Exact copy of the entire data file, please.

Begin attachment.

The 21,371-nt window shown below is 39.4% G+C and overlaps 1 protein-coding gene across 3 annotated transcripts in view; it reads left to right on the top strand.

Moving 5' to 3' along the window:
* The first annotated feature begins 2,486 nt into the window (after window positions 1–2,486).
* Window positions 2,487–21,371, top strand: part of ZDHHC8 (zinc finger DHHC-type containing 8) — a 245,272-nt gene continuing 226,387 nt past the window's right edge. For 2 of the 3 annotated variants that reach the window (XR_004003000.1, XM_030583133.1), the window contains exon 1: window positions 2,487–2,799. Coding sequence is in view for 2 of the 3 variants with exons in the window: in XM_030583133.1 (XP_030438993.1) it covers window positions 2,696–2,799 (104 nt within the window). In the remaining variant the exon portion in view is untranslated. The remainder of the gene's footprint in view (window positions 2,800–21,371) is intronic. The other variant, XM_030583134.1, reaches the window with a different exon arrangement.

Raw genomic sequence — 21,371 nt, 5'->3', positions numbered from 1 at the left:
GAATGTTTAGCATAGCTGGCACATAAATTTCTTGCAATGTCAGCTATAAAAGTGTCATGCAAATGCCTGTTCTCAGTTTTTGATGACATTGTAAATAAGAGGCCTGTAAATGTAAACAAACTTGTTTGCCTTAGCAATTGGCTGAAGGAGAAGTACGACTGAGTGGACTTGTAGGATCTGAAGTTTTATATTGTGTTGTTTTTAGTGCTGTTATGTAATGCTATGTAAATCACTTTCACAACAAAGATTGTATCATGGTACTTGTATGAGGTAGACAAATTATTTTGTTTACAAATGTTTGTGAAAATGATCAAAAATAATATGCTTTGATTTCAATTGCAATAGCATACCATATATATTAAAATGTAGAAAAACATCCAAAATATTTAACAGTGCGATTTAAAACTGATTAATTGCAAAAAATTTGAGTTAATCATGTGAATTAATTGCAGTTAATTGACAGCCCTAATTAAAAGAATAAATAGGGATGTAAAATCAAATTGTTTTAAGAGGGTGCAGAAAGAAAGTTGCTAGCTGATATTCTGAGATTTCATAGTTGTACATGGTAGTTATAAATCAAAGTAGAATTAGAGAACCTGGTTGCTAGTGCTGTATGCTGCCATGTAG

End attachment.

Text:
The 21,371-nt window shown below is 39.4% G+C and overlaps 1 protein-coding gene across 3 annotated transcripts in view; it reads left to right on the top strand.

Moving 5' to 3' along the window:
* The first annotated feature begins 2,486 nt into the window (after window positions 1–2,486).
* Window positions 2,487–21,371, top strand: part of ZDHHC8 (zinc finger DHHC-type containing 8) — a 245,272-nt gene continuing 226,387 nt past the window's right edge. For 2 of the 3 annotated variants that reach the window (XR_004003000.1, XM_030583133.1), the window contains exon 1: window positions 2,487–2,799. Coding sequence is in view for 2 of the 3 variants with exons in the window: in XM_030583133.1 (XP_030438993.1) it covers window positions 2,696–2,799 (104 nt within the window). In the remaining variant the exon portion in view is untranslated. The remainder of the gene's footprint in view (window positions 2,800–21,371) is intronic. The other variant, XM_030583134.1, reaches the window with a different exon arrangement.

Raw genomic sequence — 21,371 nt, 5'->3', positions numbered from 1 at the left:
GAATGTTTAGCATAGCTGGCACATAAATTTCTTGCAATGTCAGCTATAAAAGTGTCATGCAAATGCCTGTTCTCAGTTTTTGATGACATTGTAAATAAGAGGCCTGTAAATGTAAACAAACTTGTTTGCCTTAGCAATTGGCTGAAGGAGAAGTACGACTGAGTGGACTTGTAGGATCTGAAGTTTTATATTGTGTTGTTTTTAGTGCTGTTATGTAATGCTATGTAAATCACTTTCACAACAAAGATTGTATCATGGTACTTGTATGAGGTAGACAAATTATTTTGTTTACAAATGTTTGTGAAAATGATCAAAAATAATATGCTTTGATTTCAATTGCAATAGCATACCATATATATTAAAATGTAGAAAAACATCCAAAATATTTAACAGTGCGATTTAAAACTGATTAATTGCAAAAAATTTGAGTTAATCATGTGAATTAATTGCAGTTAATTGACAGCCCTAATTAAAAGAATAAATAGGGATGTAAAATCAAATTGTTTTAAGAGGGTGCAGAAAGAAAGTTGCTAGCTGATATTCTGAGATTTCATAGTTGTACATGGTAGTTATAAATCAAAGTAGAATTAGAGAACCTGGTTGCTAGTGCTGTATGCTGCCATGTAG